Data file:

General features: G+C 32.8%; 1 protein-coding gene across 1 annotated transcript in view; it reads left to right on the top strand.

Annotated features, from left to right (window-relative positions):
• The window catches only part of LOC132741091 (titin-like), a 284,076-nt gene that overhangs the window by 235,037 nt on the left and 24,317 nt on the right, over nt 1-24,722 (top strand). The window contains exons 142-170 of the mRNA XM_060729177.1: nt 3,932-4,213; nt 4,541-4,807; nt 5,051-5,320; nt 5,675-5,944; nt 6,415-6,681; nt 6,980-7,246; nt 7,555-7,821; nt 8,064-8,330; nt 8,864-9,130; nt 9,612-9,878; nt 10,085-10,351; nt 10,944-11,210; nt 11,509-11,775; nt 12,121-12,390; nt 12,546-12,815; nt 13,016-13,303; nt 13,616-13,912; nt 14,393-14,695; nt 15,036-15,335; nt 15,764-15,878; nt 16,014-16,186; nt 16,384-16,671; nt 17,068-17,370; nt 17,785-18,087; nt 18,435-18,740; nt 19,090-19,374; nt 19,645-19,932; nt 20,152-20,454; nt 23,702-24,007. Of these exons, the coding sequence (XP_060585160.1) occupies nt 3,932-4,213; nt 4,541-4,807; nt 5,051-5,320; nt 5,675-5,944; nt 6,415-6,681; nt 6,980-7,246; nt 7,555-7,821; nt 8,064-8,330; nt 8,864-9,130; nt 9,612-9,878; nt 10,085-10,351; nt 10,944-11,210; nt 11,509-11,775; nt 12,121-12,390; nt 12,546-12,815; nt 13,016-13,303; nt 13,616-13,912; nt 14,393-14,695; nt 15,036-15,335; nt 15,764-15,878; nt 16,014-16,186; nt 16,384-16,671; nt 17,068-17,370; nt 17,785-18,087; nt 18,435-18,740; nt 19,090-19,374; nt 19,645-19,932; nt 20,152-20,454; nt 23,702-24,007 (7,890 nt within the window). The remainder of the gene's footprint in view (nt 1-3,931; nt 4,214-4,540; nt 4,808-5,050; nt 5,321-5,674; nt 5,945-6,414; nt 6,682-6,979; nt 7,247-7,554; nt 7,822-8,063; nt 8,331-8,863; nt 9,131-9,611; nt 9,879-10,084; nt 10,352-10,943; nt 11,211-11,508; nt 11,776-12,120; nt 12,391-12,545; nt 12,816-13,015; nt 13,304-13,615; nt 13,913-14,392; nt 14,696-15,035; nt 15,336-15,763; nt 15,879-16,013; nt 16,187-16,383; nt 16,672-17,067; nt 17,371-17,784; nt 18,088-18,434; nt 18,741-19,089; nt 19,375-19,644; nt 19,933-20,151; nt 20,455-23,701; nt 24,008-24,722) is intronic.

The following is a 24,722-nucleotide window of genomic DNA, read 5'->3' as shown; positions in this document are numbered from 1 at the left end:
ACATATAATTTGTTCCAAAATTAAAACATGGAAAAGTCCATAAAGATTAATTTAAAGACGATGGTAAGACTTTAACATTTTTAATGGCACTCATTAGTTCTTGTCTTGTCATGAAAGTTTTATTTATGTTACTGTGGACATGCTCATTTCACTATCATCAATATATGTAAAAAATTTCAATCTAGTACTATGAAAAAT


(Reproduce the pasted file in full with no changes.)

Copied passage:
General features: G+C 32.8%; 1 protein-coding gene across 1 annotated transcript in view; it reads left to right on the top strand.

Annotated features, from left to right (window-relative positions):
• The window catches only part of LOC132741091 (titin-like), a 284,076-nt gene that overhangs the window by 235,037 nt on the left and 24,317 nt on the right, over nt 1-24,722 (top strand). The window contains exons 142-170 of the mRNA XM_060729177.1: nt 3,932-4,213; nt 4,541-4,807; nt 5,051-5,320; nt 5,675-5,944; nt 6,415-6,681; nt 6,980-7,246; nt 7,555-7,821; nt 8,064-8,330; nt 8,864-9,130; nt 9,612-9,878; nt 10,085-10,351; nt 10,944-11,210; nt 11,509-11,775; nt 12,121-12,390; nt 12,546-12,815; nt 13,016-13,303; nt 13,616-13,912; nt 14,393-14,695; nt 15,036-15,335; nt 15,764-15,878; nt 16,014-16,186; nt 16,384-16,671; nt 17,068-17,370; nt 17,785-18,087; nt 18,435-18,740; nt 19,090-19,374; nt 19,645-19,932; nt 20,152-20,454; nt 23,702-24,007. Of these exons, the coding sequence (XP_060585160.1) occupies nt 3,932-4,213; nt 4,541-4,807; nt 5,051-5,320; nt 5,675-5,944; nt 6,415-6,681; nt 6,980-7,246; nt 7,555-7,821; nt 8,064-8,330; nt 8,864-9,130; nt 9,612-9,878; nt 10,085-10,351; nt 10,944-11,210; nt 11,509-11,775; nt 12,121-12,390; nt 12,546-12,815; nt 13,016-13,303; nt 13,616-13,912; nt 14,393-14,695; nt 15,036-15,335; nt 15,764-15,878; nt 16,014-16,186; nt 16,384-16,671; nt 17,068-17,370; nt 17,785-18,087; nt 18,435-18,740; nt 19,090-19,374; nt 19,645-19,932; nt 20,152-20,454; nt 23,702-24,007 (7,890 nt within the window). The remainder of the gene's footprint in view (nt 1-3,931; nt 4,214-4,540; nt 4,808-5,050; nt 5,321-5,674; nt 5,945-6,414; nt 6,682-6,979; nt 7,247-7,554; nt 7,822-8,063; nt 8,331-8,863; nt 9,131-9,611; nt 9,879-10,084; nt 10,352-10,943; nt 11,211-11,508; nt 11,776-12,120; nt 12,391-12,545; nt 12,816-13,015; nt 13,304-13,615; nt 13,913-14,392; nt 14,696-15,035; nt 15,336-15,763; nt 15,879-16,013; nt 16,187-16,383; nt 16,672-17,067; nt 17,371-17,784; nt 18,088-18,434; nt 18,741-19,089; nt 19,375-19,644; nt 19,933-20,151; nt 20,455-23,701; nt 24,008-24,722) is intronic.

The following is a 24,722-nucleotide window of genomic DNA, read 5'->3' as shown; positions in this document are numbered from 1 at the left end:
ACATATAATTTGTTCCAAAATTAAAACATGGAAAAGTCCATAAAGATTAATTTAAAGACGATGGTAAGACTTTAACATTTTTAATGGCACTCATTAGTTCTTGTCTTGTCATGAAAGTTTTATTTATGTTACTGTGGACATGCTCATTTCACTATCATCAATATATGTAAAAAATTTCAATCTAGTACTATGAAAAAT